The Pathway to Recovery
The UK Government has made it very clear during the pandemic that construction and infrastructure is essential to the UK and its economy.
In addition to this, the UK Government has taken the initiative to encourage public sector clients to pay quicker, advance payments and release any retention being held; as well as relax the rules on procurement to keep constructions running.
In the month before lockdown, the UK Government announced billions of pounds of investment in construction and infrastructure projects across the UK. Last month, the Government further announced its National Infrastructure and Procurement Pipeline into 2021 anticipating procurement of £37 billion. In June, Prime Minister Boris Johnson also announced his plans to implement a new Infrastructure Delivery Taskforce for the acceleration of government infrastructure projects.
In light of the current situation, there is potential for insolvencies in the construction industry to rise. Several larger contractors in the UK have gone into liquidation over the last couple of months, which, according to Sarah, this isn’t particularly out of the ordinary.
Temporary relaxations have been introduced to prevent businesses from trading insolvent during this time.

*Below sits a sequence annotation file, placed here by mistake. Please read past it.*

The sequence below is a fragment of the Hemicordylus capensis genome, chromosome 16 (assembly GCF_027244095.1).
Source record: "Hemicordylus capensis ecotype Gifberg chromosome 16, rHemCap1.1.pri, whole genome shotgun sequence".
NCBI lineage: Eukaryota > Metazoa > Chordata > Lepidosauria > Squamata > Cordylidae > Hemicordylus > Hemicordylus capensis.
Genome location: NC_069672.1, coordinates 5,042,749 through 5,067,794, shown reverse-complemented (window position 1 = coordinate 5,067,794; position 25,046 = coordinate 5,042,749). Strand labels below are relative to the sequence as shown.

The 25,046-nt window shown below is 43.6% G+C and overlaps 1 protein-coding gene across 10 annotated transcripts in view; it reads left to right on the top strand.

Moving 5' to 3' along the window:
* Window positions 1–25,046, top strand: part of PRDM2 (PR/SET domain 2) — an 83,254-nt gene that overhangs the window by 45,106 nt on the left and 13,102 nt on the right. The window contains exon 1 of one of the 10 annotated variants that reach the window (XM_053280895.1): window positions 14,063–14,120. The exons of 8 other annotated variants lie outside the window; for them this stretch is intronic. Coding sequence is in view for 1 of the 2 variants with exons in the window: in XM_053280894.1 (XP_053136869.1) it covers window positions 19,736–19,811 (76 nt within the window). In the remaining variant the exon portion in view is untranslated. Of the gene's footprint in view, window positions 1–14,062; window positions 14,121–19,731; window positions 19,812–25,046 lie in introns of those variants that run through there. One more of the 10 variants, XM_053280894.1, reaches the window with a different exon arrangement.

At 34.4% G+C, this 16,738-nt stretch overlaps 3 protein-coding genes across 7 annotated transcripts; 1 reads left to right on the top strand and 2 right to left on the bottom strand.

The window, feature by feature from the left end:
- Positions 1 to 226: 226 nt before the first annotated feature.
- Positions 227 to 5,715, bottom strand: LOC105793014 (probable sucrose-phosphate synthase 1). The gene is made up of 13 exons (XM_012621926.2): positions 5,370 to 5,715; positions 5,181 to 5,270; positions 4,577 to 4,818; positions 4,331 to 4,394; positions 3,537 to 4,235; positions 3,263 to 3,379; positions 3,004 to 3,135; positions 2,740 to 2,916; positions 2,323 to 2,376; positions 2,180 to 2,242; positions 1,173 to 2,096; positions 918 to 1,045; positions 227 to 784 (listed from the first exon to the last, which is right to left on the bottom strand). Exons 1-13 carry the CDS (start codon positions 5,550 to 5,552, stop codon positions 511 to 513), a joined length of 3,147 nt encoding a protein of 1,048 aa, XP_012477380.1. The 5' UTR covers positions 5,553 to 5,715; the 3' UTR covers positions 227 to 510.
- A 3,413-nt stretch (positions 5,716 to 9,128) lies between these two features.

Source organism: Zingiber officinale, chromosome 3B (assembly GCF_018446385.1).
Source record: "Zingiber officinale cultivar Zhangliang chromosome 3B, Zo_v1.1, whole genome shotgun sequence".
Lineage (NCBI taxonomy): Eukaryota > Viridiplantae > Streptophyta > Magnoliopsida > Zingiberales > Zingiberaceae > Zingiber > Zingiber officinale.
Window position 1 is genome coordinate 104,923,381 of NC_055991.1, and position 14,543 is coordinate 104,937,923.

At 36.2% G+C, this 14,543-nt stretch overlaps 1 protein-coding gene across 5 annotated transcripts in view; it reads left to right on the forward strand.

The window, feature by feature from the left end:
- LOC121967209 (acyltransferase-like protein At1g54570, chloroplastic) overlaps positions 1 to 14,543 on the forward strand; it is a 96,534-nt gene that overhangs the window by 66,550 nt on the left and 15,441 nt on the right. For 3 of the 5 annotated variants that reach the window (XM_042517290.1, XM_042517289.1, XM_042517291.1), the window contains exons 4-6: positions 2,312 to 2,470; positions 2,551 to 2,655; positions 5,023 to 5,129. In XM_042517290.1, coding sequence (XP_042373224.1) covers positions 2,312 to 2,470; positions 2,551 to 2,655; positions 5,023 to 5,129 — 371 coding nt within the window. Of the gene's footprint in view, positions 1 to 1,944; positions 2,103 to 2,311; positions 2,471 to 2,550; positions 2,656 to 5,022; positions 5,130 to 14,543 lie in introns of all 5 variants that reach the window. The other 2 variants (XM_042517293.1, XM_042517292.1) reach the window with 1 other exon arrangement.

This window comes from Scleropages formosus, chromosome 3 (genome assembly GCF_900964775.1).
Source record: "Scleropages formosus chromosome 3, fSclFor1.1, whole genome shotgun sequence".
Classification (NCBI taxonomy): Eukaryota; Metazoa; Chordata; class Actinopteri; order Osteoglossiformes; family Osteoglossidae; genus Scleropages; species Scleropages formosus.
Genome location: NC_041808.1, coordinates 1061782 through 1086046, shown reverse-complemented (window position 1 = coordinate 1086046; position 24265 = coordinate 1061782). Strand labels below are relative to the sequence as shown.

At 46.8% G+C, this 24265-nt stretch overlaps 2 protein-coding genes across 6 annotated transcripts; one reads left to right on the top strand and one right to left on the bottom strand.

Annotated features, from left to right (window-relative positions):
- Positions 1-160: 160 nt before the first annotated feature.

On the 22nd March 2020, the Australian Federal Government announced the introduction of several new measures to provide relaxations for the Corporations Act 2001 (Cth) and temporarily relief for financially distressed individuals and businesses in light of the economic challenges businesses are facing due to the COVID-19 pandemic. These temporary reforms are contained in Schedules 8 and 12 of the Coronavirus Economic Response Package Omnibus Act 2020 respectively.
You can listen to Michael and Sarah’s full discussion about insolvency in the construction industry here:
If you would like to hear from our conversation with Sarah, click here to view our full playlist of clips on the Helix Legal YouTube channel.
We have also uploaded each episode of the Series to date on our channel for you to re-watch anytime.
Michael Chesterman goes live on Facebook and Zoom every Wednesday at 4:00 pm on the Helix Essential Series. To tune in for future episodes, visit the Essential Series page on our website for our upcoming guests and topics.
Not intended as legal advice. Read full disclaimer.